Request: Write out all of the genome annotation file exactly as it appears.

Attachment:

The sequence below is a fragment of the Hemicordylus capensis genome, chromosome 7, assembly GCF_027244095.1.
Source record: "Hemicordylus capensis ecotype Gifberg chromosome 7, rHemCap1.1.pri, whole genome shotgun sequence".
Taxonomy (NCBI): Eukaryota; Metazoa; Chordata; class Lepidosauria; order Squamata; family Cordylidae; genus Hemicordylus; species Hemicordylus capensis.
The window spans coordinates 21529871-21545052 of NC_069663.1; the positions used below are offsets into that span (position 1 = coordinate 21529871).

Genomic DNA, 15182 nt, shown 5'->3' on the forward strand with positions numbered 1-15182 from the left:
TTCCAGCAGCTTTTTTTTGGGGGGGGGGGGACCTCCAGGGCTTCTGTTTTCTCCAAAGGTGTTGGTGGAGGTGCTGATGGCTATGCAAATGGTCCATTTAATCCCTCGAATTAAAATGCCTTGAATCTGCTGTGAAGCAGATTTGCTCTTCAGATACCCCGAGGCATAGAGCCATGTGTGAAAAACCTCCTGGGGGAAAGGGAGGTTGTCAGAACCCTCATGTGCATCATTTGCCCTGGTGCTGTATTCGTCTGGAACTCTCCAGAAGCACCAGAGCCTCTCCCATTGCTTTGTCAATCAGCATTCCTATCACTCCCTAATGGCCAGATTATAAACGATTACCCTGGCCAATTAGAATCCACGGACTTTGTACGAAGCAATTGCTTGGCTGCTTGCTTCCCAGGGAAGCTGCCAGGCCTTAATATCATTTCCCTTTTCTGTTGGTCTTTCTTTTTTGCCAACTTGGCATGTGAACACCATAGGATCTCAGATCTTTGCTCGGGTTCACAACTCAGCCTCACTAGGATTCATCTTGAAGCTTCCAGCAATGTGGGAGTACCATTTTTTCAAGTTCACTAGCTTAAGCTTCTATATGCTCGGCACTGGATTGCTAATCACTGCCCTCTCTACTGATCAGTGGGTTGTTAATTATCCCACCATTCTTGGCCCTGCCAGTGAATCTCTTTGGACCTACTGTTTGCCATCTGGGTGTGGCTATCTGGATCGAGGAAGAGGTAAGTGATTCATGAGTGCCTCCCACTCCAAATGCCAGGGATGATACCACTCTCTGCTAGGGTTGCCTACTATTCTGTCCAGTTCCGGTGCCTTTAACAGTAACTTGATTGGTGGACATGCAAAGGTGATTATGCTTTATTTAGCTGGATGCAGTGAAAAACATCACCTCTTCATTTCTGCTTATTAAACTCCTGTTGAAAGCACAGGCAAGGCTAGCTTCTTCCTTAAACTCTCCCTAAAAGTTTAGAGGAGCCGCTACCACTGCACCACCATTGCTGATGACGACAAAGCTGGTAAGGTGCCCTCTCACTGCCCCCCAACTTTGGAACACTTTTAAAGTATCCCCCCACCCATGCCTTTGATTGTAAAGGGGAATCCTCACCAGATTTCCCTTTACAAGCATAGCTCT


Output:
The sequence below is a fragment of the Hemicordylus capensis genome, chromosome 7, assembly GCF_027244095.1.
Source record: "Hemicordylus capensis ecotype Gifberg chromosome 7, rHemCap1.1.pri, whole genome shotgun sequence".
Taxonomy (NCBI): Eukaryota; Metazoa; Chordata; class Lepidosauria; order Squamata; family Cordylidae; genus Hemicordylus; species Hemicordylus capensis.
The window spans coordinates 21529871-21545052 of NC_069663.1; the positions used below are offsets into that span (position 1 = coordinate 21529871).

Genomic DNA, 15182 nt, shown 5'->3' on the forward strand with positions numbered 1-15182 from the left:
TTCCAGCAGCTTTTTTTTGGGGGGGGGGGGACCTCCAGGGCTTCTGTTTTCTCCAAAGGTGTTGGTGGAGGTGCTGATGGCTATGCAAATGGTCCATTTAATCCCTCGAATTAAAATGCCTTGAATCTGCTGTGAAGCAGATTTGCTCTTCAGATACCCCGAGGCATAGAGCCATGTGTGAAAAACCTCCTGGGGGAAAGGGAGGTTGTCAGAACCCTCATGTGCATCATTTGCCCTGGTGCTGTATTCGTCTGGAACTCTCCAGAAGCACCAGAGCCTCTCCCATTGCTTTGTCAATCAGCATTCCTATCACTCCCTAATGGCCAGATTATAAACGATTACCCTGGCCAATTAGAATCCACGGACTTTGTACGAAGCAATTGCTTGGCTGCTTGCTTCCCAGGGAAGCTGCCAGGCCTTAATATCATTTCCCTTTTCTGTTGGTCTTTCTTTTTTGCCAACTTGGCATGTGAACACCATAGGATCTCAGATCTTTGCTCGGGTTCACAACTCAGCCTCACTAGGATTCATCTTGAAGCTTCCAGCAATGTGGGAGTACCATTTTTTCAAGTTCACTAGCTTAAGCTTCTATATGCTCGGCACTGGATTGCTAATCACTGCCCTCTCTACTGATCAGTGGGTTGTTAATTATCCCACCATTCTTGGCCCTGCCAGTGAATCTCTTTGGACCTACTGTTTGCCATCTGGGTGTGGCTATCTGGATCGAGGAAGAGGTAAGTGATTCATGAGTGCCTCCCACTCCAAATGCCAGGGATGATACCACTCTCTGCTAGGGTTGCCTACTATTCTGTCCAGTTCCGGTGCCTTTAACAGTAACTTGATTGGTGGACATGCAAAGGTGATTATGCTTTATTTAGCTGGATGCAGTGAAAAACATCACCTCTTCATTTCTGCTTATTAAACTCCTGTTGAAAGCACAGGCAAGGCTAGCTTCTTCCTTAAACTCTCCCTAAAAGTTTAGAGGAGCCGCTACCACTGCACCACCATTGCTGATGACGACAAAGCTGGTAAGGTGCCCTCTCACTGCCCCCCAACTTTGGAACACTTTTAAAGTATCCCCCCACCCATGCCTTTGATTGTAAAGGGGAATCCTCACCAGATTTCCCTTTACAAGCATAGCTCT